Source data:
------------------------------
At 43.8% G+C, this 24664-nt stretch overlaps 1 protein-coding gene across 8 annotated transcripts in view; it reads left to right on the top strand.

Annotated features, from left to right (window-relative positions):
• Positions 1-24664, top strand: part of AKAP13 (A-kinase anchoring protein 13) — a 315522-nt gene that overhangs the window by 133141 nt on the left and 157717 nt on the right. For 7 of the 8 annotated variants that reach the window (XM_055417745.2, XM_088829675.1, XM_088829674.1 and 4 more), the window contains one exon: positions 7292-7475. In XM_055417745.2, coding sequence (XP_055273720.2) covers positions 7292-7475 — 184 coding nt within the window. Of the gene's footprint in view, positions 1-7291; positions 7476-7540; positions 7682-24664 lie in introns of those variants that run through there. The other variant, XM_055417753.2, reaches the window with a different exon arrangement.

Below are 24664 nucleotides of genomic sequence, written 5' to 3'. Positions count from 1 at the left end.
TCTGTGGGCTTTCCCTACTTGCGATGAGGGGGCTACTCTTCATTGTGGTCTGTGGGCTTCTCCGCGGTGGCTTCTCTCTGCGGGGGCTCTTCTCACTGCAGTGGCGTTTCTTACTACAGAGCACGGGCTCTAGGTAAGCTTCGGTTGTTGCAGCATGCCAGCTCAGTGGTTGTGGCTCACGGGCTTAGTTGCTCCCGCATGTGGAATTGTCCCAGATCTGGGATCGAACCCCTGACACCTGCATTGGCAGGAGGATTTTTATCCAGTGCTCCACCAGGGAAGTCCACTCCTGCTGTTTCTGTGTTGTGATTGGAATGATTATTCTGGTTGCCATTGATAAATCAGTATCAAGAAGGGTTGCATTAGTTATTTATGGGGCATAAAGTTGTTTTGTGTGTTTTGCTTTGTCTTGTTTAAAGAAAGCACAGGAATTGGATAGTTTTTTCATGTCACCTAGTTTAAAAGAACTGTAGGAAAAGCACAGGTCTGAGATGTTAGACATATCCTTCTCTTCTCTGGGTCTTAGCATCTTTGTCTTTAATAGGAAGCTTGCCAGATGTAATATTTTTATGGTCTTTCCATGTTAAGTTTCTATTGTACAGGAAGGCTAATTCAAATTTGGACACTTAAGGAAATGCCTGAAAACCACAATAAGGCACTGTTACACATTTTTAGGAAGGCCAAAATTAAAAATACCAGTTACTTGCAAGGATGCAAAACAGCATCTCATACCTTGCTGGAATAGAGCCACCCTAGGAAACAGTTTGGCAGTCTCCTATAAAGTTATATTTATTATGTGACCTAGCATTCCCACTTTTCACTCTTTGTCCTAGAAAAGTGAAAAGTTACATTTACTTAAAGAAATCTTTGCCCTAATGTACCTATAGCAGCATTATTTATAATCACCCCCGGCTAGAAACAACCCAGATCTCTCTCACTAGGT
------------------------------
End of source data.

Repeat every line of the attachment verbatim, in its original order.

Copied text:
At 43.8% G+C, this 24664-nt stretch overlaps 1 protein-coding gene across 8 annotated transcripts in view; it reads left to right on the top strand.

Annotated features, from left to right (window-relative positions):
• Positions 1-24664, top strand: part of AKAP13 (A-kinase anchoring protein 13) — a 315522-nt gene that overhangs the window by 133141 nt on the left and 157717 nt on the right. For 7 of the 8 annotated variants that reach the window (XM_055417745.2, XM_088829675.1, XM_088829674.1 and 4 more), the window contains one exon: positions 7292-7475. In XM_055417745.2, coding sequence (XP_055273720.2) covers positions 7292-7475 — 184 coding nt within the window. Of the gene's footprint in view, positions 1-7291; positions 7476-7540; positions 7682-24664 lie in introns of those variants that run through there. The other variant, XM_055417753.2, reaches the window with a different exon arrangement.

Below are 24664 nucleotides of genomic sequence, written 5' to 3'. Positions count from 1 at the left end.
TCTGTGGGCTTTCCCTACTTGCGATGAGGGGGCTACTCTTCATTGTGGTCTGTGGGCTTCTCCGCGGTGGCTTCTCTCTGCGGGGGCTCTTCTCACTGCAGTGGCGTTTCTTACTACAGAGCACGGGCTCTAGGTAAGCTTCGGTTGTTGCAGCATGCCAGCTCAGTGGTTGTGGCTCACGGGCTTAGTTGCTCCCGCATGTGGAATTGTCCCAGATCTGGGATCGAACCCCTGACACCTGCATTGGCAGGAGGATTTTTATCCAGTGCTCCACCAGGGAAGTCCACTCCTGCTGTTTCTGTGTTGTGATTGGAATGATTATTCTGGTTGCCATTGATAAATCAGTATCAAGAAGGGTTGCATTAGTTATTTATGGGGCATAAAGTTGTTTTGTGTGTTTTGCTTTGTCTTGTTTAAAGAAAGCACAGGAATTGGATAGTTTTTTCATGTCACCTAGTTTAAAAGAACTGTAGGAAAAGCACAGGTCTGAGATGTTAGACATATCCTTCTCTTCTCTGGGTCTTAGCATCTTTGTCTTTAATAGGAAGCTTGCCAGATGTAATATTTTTATGGTCTTTCCATGTTAAGTTTCTATTGTACAGGAAGGCTAATTCAAATTTGGACACTTAAGGAAATGCCTGAAAACCACAATAAGGCACTGTTACACATTTTTAGGAAGGCCAAAATTAAAAATACCAGTTACTTGCAAGGATGCAAAACAGCATCTCATACCTTGCTGGAATAGAGCCACCCTAGGAAACAGTTTGGCAGTCTCCTATAAAGTTATATTTATTATGTGACCTAGCATTCCCACTTTTCACTCTTTGTCCTAGAAAAGTGAAAAGTTACATTTACTTAAAGAAATCTTTGCCCTAATGTACCTATAGCAGCATTATTTATAATCACCCCCGGCTAGAAACAACCCAGATCTCTCTCACTAGGT